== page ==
Australian indie-thriller, Bad Girl (2016), was released ‘Down Under’ just over a year ago. The small thriller is now finally available on Canadian streaming platforms, albeit with very little buzz. Since Bad Girl was filmed and released, star Samara Weaving has begun building a strong reputation with roles in last fall’s Netflix release, The Babysitter, and the over-the-top office horror film, Mayhem.
At the start of Bad Girl, Amy, a troubled 17-year-old girl, is picked up by her adoptive parents following a stint in a juvenile detention facility. With their relationship at a breaking point, her adoptive parents move Amy out to a new home in a rural community for a last chance. Initially, Amy is defiant and only seems interested in re-connecting with friends from her old home. Things take a turn for the moody and sullen Amy when she meets neighbourhood girl, Chloe. The two girls form an instant connection that seems to ground Amy. But Chloe may not be who she claims, putting Amy and her adoptive family in danger.
Derivative Plot and Familiar Storytelling
Bad Girl was written and directed by Fin Edquist, whose most notable writing credit to date is working on long-running Australian television series Home & Away. Even just a quick glance at the synopsis for Bad Girl should draw some quick comparisons to similar films. In particular, the Australian indie-thriller draws much of its basic plot structure from the physiological thrillers that dominated the North American box office in the late 1980’s and early 1990’s. Specifically, Edquist’s film has some elements of The Good Son and Drew Barrymore thriller, Poison Ivy.
That is, much of Bad Girl’s basic storyline is formulaic. Troubled teen meets a seemingly ‘good’ friend who is both a positive influence and source of emotional support. Parents of the troubled teen are happy and relieved. As the story progressively unfolds, we slowly discover that the ‘good’ friend isn’t who they claim to be and may have nefarious intentions. Everything culminates in a climax where our troubled protagonist must re-connect with their family to protect them. Not much in Bad Girl deviates from this formula.
Emotional and Powerful Performances Elevate Bad Girl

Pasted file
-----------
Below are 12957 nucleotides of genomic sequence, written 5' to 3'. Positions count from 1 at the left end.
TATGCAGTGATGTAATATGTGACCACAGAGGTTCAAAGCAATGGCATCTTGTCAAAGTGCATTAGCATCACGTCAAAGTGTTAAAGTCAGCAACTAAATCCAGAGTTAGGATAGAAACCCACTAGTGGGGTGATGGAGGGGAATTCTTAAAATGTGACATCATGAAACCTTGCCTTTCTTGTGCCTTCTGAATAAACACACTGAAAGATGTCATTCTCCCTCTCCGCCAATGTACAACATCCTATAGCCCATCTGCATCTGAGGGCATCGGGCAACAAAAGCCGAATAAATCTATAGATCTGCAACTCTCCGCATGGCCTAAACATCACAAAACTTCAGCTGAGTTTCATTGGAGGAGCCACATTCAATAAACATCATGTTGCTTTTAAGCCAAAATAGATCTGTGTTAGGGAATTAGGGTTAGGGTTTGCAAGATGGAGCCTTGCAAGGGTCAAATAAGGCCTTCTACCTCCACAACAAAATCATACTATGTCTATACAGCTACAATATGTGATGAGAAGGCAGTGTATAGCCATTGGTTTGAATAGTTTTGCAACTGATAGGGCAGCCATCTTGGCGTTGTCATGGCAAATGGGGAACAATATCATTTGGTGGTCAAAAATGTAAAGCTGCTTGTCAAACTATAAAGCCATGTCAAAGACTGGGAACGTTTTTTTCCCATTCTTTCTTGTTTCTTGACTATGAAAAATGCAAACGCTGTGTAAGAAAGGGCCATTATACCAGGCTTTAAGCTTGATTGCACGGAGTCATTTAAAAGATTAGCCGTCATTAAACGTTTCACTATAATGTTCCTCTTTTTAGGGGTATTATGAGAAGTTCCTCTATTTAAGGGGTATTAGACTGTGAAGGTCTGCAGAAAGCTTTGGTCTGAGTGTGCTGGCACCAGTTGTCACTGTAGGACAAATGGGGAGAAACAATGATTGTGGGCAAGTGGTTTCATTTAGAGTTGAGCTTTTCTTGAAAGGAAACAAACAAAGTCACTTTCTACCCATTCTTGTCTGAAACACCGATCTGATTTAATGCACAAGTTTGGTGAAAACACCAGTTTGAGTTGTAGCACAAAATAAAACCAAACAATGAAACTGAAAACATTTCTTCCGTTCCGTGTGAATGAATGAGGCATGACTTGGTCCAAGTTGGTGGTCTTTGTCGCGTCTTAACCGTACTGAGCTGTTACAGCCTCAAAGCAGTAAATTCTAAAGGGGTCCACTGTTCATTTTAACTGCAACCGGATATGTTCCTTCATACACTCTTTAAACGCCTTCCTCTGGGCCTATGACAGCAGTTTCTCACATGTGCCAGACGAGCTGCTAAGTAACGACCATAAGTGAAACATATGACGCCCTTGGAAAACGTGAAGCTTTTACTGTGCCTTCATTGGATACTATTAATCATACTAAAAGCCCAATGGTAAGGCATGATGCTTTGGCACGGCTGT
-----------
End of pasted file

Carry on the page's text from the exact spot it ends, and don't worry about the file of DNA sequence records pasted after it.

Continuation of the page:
She adds layers to a character that could have felt like a stereotype, giving audiences a complicated character with whom it’s easy to empathize.
While Bad Girl’s story is formulaic, the thriller is bolstered by amazing performances from its lead actors. Both Sara West and Samara Weaving, as Amy and Chloe, respectively, deliver performances that are emotionally engaging. West, who had a small role in Ash vs Evil Dead, is thoroughly believable as a troubled teen. She adds layers to a character that could have felt like a stereotype, giving audiences a complicated character with whom it’s easy to empathize.
Likewise, Samara Weaving continues to shine in the genre. To date, Weaving has appeared in The Babysitter and Mayhem, and she continues to prove herself an actress to watch in Bad Girl. Weaving ensures that Chloe doesn’t get labeled as the generic ‘crazy female villain’, adding depth and sadness to the character. The strength of West and Weaving’s performances make their emotional connection and what follows a powerful centerpiece to the film, elevating it above its familiar plot.
An Atmospheric Indie Thriller That Haunts
As a director, Edquist creates a hazy and moody atmosphere that recalls other strong indie thrillers like Super Dark Times. At a superficial level, Bad Girl’s story is derivative but it elicits a feeling as you watch it that is thoroughly engaging and, at times, almost entrancing. On a couple of occasions in the film, viewers are taken into Amy’s dreams and these scenes mix colour and lighting in hypnotic ways. The film’s minimalist score, by Warren Ellis, creates a similar dreamlike vibe throughout the film.
While Bad Girls is atmospheric, it lacks any real scares or tension. And in the film’s climax, there certainly should be much more tension, particularly given the emotional investments audiences are likely to have with the characters. Edquist also struggles somewhat with filming more action-oriented moments. These scenes are poorly framed, missing much of what’s going on, and they feel jerky.
Familiar Story-Telling With Haunting Atmosphere
On one hand, Bad Girl’s basic story should feel instantly familiar to most viewers. The film’s screenplay doesn’t offer much new to a worn plot structure. Yet Bad Girl is an emotionally engaging film that is lifted by Edquist’s knack for creating a minimalist and moody atmosphere and strong performances from West and Weaving. It’s the film’s ability to elicit emotions that will draw in viewers regardless of its adherence to genre convention and lack of real tension.
THE PROFESSOR’S FINAL GRADE: B